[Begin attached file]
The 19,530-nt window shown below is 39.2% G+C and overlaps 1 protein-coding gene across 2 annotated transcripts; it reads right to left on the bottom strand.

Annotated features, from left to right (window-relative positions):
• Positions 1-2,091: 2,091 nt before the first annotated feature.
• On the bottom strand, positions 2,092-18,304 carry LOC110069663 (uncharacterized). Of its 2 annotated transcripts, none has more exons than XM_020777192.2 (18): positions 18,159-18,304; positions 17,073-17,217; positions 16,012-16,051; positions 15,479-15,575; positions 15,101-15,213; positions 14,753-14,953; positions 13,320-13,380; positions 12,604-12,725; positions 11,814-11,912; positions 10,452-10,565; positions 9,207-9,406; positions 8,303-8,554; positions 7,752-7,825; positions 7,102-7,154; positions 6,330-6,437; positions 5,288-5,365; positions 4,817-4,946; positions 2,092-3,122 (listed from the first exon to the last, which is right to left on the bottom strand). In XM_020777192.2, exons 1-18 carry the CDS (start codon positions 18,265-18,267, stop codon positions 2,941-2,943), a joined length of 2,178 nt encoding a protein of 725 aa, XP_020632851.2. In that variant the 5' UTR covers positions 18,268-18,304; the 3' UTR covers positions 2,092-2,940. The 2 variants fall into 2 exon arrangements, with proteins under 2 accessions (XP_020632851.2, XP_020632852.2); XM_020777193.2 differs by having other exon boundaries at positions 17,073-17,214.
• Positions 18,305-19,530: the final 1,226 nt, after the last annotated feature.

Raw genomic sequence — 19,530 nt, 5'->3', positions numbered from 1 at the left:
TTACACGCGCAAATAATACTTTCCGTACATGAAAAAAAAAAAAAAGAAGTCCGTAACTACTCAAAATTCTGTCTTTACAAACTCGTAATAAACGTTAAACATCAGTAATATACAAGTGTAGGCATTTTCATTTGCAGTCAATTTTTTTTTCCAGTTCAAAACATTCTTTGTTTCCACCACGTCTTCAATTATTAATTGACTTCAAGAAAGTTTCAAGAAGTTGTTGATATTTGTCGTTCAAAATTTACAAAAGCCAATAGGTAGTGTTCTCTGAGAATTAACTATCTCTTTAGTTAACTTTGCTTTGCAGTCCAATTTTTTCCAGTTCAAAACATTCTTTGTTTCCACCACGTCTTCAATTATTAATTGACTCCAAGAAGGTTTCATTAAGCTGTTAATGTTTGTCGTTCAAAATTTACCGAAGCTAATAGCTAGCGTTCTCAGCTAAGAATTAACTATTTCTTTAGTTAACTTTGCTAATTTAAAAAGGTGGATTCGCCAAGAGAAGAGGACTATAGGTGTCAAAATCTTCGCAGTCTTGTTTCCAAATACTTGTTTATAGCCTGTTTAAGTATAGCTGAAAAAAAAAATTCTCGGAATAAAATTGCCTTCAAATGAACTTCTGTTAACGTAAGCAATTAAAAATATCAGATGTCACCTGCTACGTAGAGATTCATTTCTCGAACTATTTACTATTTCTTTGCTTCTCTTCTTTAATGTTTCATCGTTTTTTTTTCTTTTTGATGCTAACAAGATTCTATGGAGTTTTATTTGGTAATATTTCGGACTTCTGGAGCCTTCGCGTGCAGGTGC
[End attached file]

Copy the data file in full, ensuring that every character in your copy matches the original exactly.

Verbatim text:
The 19,530-nt window shown below is 39.2% G+C and overlaps 1 protein-coding gene across 2 annotated transcripts; it reads right to left on the bottom strand.

Annotated features, from left to right (window-relative positions):
• Positions 1-2,091: 2,091 nt before the first annotated feature.
• On the bottom strand, positions 2,092-18,304 carry LOC110069663 (uncharacterized). Of its 2 annotated transcripts, none has more exons than XM_020777192.2 (18): positions 18,159-18,304; positions 17,073-17,217; positions 16,012-16,051; positions 15,479-15,575; positions 15,101-15,213; positions 14,753-14,953; positions 13,320-13,380; positions 12,604-12,725; positions 11,814-11,912; positions 10,452-10,565; positions 9,207-9,406; positions 8,303-8,554; positions 7,752-7,825; positions 7,102-7,154; positions 6,330-6,437; positions 5,288-5,365; positions 4,817-4,946; positions 2,092-3,122 (listed from the first exon to the last, which is right to left on the bottom strand). In XM_020777192.2, exons 1-18 carry the CDS (start codon positions 18,265-18,267, stop codon positions 2,941-2,943), a joined length of 2,178 nt encoding a protein of 725 aa, XP_020632851.2. In that variant the 5' UTR covers positions 18,268-18,304; the 3' UTR covers positions 2,092-2,940. The 2 variants fall into 2 exon arrangements, with proteins under 2 accessions (XP_020632851.2, XP_020632852.2); XM_020777193.2 differs by having other exon boundaries at positions 17,073-17,214.
• Positions 18,305-19,530: the final 1,226 nt, after the last annotated feature.

Raw genomic sequence — 19,530 nt, 5'->3', positions numbered from 1 at the left:
TTACACGCGCAAATAATACTTTCCGTACATGAAAAAAAAAAAAAAGAAGTCCGTAACTACTCAAAATTCTGTCTTTACAAACTCGTAATAAACGTTAAACATCAGTAATATACAAGTGTAGGCATTTTCATTTGCAGTCAATTTTTTTTTCCAGTTCAAAACATTCTTTGTTTCCACCACGTCTTCAATTATTAATTGACTTCAAGAAAGTTTCAAGAAGTTGTTGATATTTGTCGTTCAAAATTTACAAAAGCCAATAGGTAGTGTTCTCTGAGAATTAACTATCTCTTTAGTTAACTTTGCTTTGCAGTCCAATTTTTTCCAGTTCAAAACATTCTTTGTTTCCACCACGTCTTCAATTATTAATTGACTCCAAGAAGGTTTCATTAAGCTGTTAATGTTTGTCGTTCAAAATTTACCGAAGCTAATAGCTAGCGTTCTCAGCTAAGAATTAACTATTTCTTTAGTTAACTTTGCTAATTTAAAAAGGTGGATTCGCCAAGAGAAGAGGACTATAGGTGTCAAAATCTTCGCAGTCTTGTTTCCAAATACTTGTTTATAGCCTGTTTAAGTATAGCTGAAAAAAAAAATTCTCGGAATAAAATTGCCTTCAAATGAACTTCTGTTAACGTAAGCAATTAAAAATATCAGATGTCACCTGCTACGTAGAGATTCATTTCTCGAACTATTTACTATTTCTTTGCTTCTCTTCTTTAATGTTTCATCGTTTTTTTTTCTTTTTGATGCTAACAAGATTCTATGGAGTTTTATTTGGTAATATTTCGGACTTCTGGAGCCTTCGCGTGCAGGTGC